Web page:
On another note, I think that is really interesting that hedge funds are so bullish.  I suppose I could go both ways on that:  on one hand it seems that the speculators are always the most bullish at the top and most bearish at the bottom, on the other hand I would assume that these guys pay a lot for the research they are getting.  That being said, if the large speculator mentality is bullish they could certainly push prices higher in the short term as I do not see a whole lot of producer selling at the moment.  However, I have to say that so far it has been disappointing to the bulls that after a 30 cent drop in corn in 3 days we can not muster more then a 6 cent bounce off this gap.  Price action seems to be dominated by spreads at the moment but overall feels week.  

We are set up for a wild month now with Monday's crop progress report being a huge deal, then we have our monthly USDA report on Wednesday and then what might be the biggest report of the year in the June 28th stocks and acreage reports.  In the mean time we will continue to trade as a weather market.  So, buckle up right? 

Sign up for our Morning Ag Comments: http://www.zaner.com/offers/?page=17 

Situations like these are exactly why we always consider different strategies when marketing.  Sometimes futures make sense, and sometimes option strategies that leave upside potential open or partially open make sense.  If you are looking for ideas or want to talk strategy feel free to give me a call or shoot me an email, you will find my contact info below.

December Corn Daily chart:

November Soybeans Daily chart:

December Wheat Daily chart:

All this means that speculators should be looking for opportunities and producers need to look to lock up some prices while we have corn near $7.00 and soybeans near $14.00. Give me a call for some ideas. In particular, producers looking to hedge all or a portion of their production may be rather interested in some of the options / options-futures strategies that I am currently using.

In my mind there has to be a balance. Neither technical nor fundamental analysis alone is enough to be consistent. Please give me a call for a trade recommendation, and we can put together a trade strategy tailored to your needs. Be safe!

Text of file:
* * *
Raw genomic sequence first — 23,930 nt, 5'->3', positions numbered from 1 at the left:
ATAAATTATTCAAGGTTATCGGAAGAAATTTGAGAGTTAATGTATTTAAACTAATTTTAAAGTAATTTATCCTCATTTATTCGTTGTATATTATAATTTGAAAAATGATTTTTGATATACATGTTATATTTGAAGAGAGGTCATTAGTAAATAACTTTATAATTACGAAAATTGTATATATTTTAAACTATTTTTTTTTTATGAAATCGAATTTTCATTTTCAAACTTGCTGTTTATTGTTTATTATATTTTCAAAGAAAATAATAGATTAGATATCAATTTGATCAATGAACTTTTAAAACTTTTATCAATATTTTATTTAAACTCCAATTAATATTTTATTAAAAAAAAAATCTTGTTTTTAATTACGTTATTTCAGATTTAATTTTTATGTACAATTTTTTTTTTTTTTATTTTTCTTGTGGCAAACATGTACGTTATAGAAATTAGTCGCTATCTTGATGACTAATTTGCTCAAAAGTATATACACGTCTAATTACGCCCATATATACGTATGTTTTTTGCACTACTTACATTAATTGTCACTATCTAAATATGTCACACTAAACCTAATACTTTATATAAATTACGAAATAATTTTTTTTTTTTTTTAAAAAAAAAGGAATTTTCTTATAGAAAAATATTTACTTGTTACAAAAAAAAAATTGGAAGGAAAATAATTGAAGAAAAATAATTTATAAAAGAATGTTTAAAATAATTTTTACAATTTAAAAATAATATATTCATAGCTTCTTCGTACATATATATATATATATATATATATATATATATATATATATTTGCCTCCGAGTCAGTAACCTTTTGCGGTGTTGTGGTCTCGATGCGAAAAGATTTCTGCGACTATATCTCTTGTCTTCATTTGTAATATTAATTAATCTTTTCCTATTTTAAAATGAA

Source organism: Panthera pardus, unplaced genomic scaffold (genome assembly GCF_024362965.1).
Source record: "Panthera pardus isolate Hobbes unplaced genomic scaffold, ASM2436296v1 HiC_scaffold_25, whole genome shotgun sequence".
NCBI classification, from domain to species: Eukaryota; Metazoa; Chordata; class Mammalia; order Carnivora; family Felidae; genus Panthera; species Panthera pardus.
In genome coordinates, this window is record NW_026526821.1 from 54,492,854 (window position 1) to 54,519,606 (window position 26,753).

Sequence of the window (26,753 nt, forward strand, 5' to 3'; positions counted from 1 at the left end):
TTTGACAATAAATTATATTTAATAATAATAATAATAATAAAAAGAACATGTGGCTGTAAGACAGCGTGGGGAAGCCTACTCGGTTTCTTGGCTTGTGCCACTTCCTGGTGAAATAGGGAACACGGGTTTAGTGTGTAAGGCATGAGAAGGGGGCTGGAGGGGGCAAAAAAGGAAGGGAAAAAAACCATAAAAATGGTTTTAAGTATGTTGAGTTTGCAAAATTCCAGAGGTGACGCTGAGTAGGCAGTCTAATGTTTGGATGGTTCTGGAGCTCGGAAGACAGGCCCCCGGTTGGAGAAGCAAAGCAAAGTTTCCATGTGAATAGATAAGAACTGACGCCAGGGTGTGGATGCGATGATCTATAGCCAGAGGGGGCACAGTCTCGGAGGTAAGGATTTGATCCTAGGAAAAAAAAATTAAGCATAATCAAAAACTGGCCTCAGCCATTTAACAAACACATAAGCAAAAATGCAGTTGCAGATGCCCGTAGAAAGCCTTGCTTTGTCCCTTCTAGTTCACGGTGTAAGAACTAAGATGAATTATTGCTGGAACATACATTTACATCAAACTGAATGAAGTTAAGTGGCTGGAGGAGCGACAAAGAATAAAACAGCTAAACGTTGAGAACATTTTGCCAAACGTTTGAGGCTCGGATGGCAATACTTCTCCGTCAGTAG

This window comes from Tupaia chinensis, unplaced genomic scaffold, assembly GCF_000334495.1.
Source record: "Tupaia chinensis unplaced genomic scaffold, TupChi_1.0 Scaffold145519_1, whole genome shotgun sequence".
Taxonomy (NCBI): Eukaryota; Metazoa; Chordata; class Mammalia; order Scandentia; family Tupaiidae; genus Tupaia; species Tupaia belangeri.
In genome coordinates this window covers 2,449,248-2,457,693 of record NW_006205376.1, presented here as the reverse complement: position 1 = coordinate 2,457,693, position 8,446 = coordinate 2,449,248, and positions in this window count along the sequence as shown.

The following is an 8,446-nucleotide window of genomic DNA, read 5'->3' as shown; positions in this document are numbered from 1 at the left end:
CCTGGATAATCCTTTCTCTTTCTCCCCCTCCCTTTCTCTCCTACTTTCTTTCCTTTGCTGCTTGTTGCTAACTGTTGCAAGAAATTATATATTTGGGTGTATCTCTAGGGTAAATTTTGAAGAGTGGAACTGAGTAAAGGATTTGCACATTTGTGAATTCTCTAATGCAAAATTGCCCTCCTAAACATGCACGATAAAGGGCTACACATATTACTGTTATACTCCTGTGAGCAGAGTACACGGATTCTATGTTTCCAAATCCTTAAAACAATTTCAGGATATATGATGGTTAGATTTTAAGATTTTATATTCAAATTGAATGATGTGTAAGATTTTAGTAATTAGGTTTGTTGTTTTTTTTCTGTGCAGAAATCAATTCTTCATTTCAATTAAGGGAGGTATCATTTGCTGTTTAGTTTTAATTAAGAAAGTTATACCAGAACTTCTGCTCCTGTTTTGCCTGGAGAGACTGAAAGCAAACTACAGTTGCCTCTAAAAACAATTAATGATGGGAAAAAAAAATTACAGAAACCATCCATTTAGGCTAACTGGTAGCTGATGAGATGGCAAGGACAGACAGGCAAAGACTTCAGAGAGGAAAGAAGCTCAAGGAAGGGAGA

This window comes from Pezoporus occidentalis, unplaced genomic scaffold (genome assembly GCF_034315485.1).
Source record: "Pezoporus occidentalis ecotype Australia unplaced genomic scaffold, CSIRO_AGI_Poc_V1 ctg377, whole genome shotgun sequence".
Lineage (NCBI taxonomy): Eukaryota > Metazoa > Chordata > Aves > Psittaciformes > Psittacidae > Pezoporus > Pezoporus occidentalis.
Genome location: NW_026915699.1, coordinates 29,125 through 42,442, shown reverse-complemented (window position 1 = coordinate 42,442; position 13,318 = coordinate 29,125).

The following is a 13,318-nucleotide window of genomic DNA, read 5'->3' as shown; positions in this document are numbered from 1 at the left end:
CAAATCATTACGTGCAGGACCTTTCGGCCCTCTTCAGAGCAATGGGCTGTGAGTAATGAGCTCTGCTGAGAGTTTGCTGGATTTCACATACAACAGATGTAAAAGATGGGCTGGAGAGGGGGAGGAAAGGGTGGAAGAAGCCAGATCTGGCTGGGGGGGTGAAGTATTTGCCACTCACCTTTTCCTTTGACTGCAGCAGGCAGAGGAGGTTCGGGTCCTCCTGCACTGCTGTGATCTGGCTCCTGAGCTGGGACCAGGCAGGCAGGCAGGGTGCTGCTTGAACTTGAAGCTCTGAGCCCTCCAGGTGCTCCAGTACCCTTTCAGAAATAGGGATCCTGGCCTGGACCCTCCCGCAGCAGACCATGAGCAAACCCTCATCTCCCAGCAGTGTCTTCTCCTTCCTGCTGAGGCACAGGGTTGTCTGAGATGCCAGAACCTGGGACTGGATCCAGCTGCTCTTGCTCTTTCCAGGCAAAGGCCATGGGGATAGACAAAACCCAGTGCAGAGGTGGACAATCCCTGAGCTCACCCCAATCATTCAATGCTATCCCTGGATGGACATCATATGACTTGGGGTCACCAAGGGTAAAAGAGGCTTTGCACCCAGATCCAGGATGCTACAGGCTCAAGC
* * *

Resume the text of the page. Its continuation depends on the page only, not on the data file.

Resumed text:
Ted Seifried (312) 277-0113 or tseifried@zaner.com

Please check out my Blog at: http://tedseifriedfutures.com/

Additional charts, studies, and more of my commentary can be found at: http://markethead.com/2.0/free_trial.asp?ap=tseifrie

Futures, options and forex trading is speculative in nature and involves substantial risk of loss.  This commentary should be conveyed as a solicitation for entry into derivitives transactions.  All known news and events have already been factored into the price of the underlying commodities discussed.  The limited risk characteristic of options refers to long options only; and refers to the amount of the loss, which is defined as premium paid on the option(s) plus commissions.

FOR CUSTOMERS TRADING OPTIONS, THESE FUTURES CHARTS ARE PRESENTED FOR INFORMATIONAL PURPOSES ONLY. THEY ARE INTENDED TO SHOW HOW INVESTING IN OPTIONS CAN DEPEND ON THE UNDERLYING FUTURES PRICES; SPECIFICALLY, WHETHER OR NOT AN OPTION PURCHASER IS BUYING AN IN-THE-MONEY, AT-THE-MONEY, OR OUT-OF-THE-MONEY OPTION. FURTHERMORE, THE PURCHASER WILL BE ABLE TO DETERMINE WHETHER OR NOT TO EXERCISE HIS RIGHT ON AN OPTION DEPENDING ON HOW THE OPTION'S STRIKE PRICE COMPARES TO THE UNDERLYING FUTURE'S PRICE. THE FUTURES CHARTS ARE NOT INTENDED TO IMPLY THAT OPTION PRICES MOVE IN TANDEM WITH FUTURES PRICES. IN FACT, OPTION PRICES MAY ONLY MOVE A FRACTION OF THE PRICE MOVE IN THE UNDERLYING FUTURES. IN SOME CASES, THE OPTION MAY NOT MOVE AT ALL OR EVEN MOVE IN THE OPPOSITE DIRECTION.

Corn and Soybeans Fall Under Pressure, but is the Rally Over?

Jun 04, 2013

TRADING COMMODITY FUTURES AND OPTIONS INVOLVES SUBSTANTIAL RISK OF LOSS AND IS NOT BE SUITABLE FOR ALL INVESTORS. YOU SHOULD CAREFULLY CONSIDER WHETHER TRADING IS SUITABLE FOR YOU IN LIGHT OF YOUR CIRCUMSTANCES, KNOWLEDGE AND FINANCIAL RESOURCES.      

Corn and soybeans have been very strong in the last two weeks due to concerns about getting the crop planted and fears of shrinking production.  The rally has cooled off lately as better (but still not great) weather may offer some planting opportunities and planting progress has reached 91% in corn and 57% in soybeans.  So was that it for the rally?  Are the concerns behind us now?